WHAT YOU NEED TO KNOW
Why is CPS contacting me?
When someone reports child abuse or neglect, CPS must investigate. If there is an immediate danger of harm to the child, CPS must start an investigation within 24 hours of getting the report. If there is no immediate danger of harm, CPS has up to 90 days.
What is abuse?
Physical abuse, sexual abuse, neglect or any treatment that puts a child’s health, safety or welfare in jeopardy.
I’ve been told I have to go to court, why?
The state can step in to protect a child from harm within the family in a court procedure called a "dependency action." The state may petition the child is "dependent." A child may be dependent for one or more of the following reasons:
1. has been abandoned by his/her parent/guardian/other custodian
2. has been abused or neglected by the person legally responsible for the child's care
3. has no parent/guardian/custodian able to take good care of the child, so there is a danger of serious damage to the child's psychological/physical development
Do I need a lawyer?
If you are being contacted by CPS due to a dependency being filed or your children have been removed from your care, you should contact a lawyer immediately. If you are suspected of committing a crime in connection with any allegations by CPS, you should contact a lawyer immediately. Do not make any statements about the allegations without speaking to a lawyer first. There are many steps in a dependency case, many of which involve court appearances. While the primary goal of all parties is to reunify families when safe to do so, it can be a difficult road to navigate on your own.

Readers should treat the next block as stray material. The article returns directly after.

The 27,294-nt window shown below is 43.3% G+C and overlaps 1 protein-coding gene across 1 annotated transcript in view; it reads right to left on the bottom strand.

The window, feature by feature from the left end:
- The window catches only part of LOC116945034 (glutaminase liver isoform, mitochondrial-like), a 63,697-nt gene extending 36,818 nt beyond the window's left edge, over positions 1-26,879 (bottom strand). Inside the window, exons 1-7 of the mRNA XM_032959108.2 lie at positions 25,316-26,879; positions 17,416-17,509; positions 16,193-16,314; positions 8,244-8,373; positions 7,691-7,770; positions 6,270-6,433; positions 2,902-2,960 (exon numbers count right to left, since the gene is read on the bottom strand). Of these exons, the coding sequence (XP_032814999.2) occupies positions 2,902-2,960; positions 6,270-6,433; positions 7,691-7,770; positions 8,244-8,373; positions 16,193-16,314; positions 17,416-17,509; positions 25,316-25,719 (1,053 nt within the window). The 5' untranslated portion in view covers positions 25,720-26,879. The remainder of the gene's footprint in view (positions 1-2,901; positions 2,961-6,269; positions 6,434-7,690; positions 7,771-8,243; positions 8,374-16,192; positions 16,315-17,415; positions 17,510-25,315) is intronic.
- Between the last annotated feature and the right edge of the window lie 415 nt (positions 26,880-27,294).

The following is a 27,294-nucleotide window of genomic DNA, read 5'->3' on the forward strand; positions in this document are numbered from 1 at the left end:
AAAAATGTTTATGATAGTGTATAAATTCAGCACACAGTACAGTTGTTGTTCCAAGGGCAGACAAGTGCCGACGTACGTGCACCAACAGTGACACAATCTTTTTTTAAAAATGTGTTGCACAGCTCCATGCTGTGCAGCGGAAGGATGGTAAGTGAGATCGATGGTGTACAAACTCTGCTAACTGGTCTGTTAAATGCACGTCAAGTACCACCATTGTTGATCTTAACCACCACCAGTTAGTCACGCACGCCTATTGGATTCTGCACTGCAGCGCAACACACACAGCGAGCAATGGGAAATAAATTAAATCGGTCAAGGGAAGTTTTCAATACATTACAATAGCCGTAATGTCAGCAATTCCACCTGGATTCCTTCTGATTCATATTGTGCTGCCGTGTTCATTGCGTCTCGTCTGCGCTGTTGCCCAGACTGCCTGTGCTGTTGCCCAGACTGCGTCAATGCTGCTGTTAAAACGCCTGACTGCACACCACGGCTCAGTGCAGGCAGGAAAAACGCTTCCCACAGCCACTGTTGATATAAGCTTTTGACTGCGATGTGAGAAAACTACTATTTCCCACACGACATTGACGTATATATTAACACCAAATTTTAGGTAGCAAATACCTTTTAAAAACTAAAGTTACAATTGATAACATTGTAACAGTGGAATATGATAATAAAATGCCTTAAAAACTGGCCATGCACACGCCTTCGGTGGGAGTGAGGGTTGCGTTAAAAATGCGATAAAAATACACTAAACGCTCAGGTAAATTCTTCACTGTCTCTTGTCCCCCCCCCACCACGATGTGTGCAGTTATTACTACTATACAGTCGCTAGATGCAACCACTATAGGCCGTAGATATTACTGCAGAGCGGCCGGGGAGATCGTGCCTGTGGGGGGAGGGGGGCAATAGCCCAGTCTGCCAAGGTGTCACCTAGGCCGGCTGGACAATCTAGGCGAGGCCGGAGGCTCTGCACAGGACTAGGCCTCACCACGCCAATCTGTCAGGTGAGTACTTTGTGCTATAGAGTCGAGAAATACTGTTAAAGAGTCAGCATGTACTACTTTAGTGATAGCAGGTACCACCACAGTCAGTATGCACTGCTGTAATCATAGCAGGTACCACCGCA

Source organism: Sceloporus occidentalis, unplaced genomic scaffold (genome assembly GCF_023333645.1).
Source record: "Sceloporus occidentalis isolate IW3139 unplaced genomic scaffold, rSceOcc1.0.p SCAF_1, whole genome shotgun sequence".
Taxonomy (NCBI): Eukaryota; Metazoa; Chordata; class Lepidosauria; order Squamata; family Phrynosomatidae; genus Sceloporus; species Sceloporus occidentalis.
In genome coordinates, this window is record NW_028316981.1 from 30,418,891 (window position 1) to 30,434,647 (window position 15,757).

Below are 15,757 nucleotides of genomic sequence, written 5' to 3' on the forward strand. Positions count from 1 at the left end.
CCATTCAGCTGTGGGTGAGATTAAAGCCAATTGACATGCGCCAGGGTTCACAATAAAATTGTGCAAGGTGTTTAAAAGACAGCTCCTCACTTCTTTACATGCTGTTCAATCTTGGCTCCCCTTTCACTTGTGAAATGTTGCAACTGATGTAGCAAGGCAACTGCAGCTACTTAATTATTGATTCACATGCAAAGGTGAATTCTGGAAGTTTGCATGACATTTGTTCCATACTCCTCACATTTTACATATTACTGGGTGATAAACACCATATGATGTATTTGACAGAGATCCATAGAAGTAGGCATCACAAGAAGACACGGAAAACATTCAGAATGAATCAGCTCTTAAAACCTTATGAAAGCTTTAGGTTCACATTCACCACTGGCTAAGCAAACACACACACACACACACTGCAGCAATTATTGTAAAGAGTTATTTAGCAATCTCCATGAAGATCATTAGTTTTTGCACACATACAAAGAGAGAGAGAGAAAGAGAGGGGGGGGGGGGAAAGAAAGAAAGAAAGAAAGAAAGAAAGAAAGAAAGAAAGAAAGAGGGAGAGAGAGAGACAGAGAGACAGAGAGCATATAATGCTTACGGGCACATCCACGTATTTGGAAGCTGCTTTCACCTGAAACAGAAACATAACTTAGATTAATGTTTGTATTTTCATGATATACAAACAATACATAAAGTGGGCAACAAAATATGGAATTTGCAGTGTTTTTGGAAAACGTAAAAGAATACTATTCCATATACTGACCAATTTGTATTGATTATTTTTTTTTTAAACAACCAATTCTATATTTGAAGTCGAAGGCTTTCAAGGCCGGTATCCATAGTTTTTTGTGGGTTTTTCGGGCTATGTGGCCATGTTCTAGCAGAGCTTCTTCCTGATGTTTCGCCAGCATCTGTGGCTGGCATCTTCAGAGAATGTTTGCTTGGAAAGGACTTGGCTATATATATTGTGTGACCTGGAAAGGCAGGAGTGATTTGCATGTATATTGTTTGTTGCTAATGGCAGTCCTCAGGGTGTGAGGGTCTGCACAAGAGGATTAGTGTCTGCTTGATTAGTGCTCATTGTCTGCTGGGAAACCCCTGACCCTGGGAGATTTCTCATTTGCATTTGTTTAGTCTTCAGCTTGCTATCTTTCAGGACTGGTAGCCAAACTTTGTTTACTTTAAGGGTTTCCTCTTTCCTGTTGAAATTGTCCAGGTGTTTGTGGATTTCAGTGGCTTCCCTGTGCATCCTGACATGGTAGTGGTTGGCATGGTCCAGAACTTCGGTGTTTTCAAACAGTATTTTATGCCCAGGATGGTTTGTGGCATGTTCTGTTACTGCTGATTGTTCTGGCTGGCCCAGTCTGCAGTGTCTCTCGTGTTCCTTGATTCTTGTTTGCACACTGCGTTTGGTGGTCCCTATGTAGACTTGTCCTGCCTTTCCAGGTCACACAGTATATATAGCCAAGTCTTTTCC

An attorney is able to:
assist in communication with the state
explain what happens at each court appearance and meeting
advocate for your rights and wishes
work to reunite you with your child(ren)
What will I have to do to get my children returned to me?
The court will likely order services to help fix any parental issues that led to the initial involvement with CPS. DSHS provides some services directly, free. If they refer you to another agency, you may have to pay a fee. Your CPS worker may be able to help you find housing, clothing, financial assistance, medical care, childcare, job services, parenting classes, family planning services, transportation services, mental health services, drug/alcohol abuse programs, and/or domestic violence or sexual assault programs.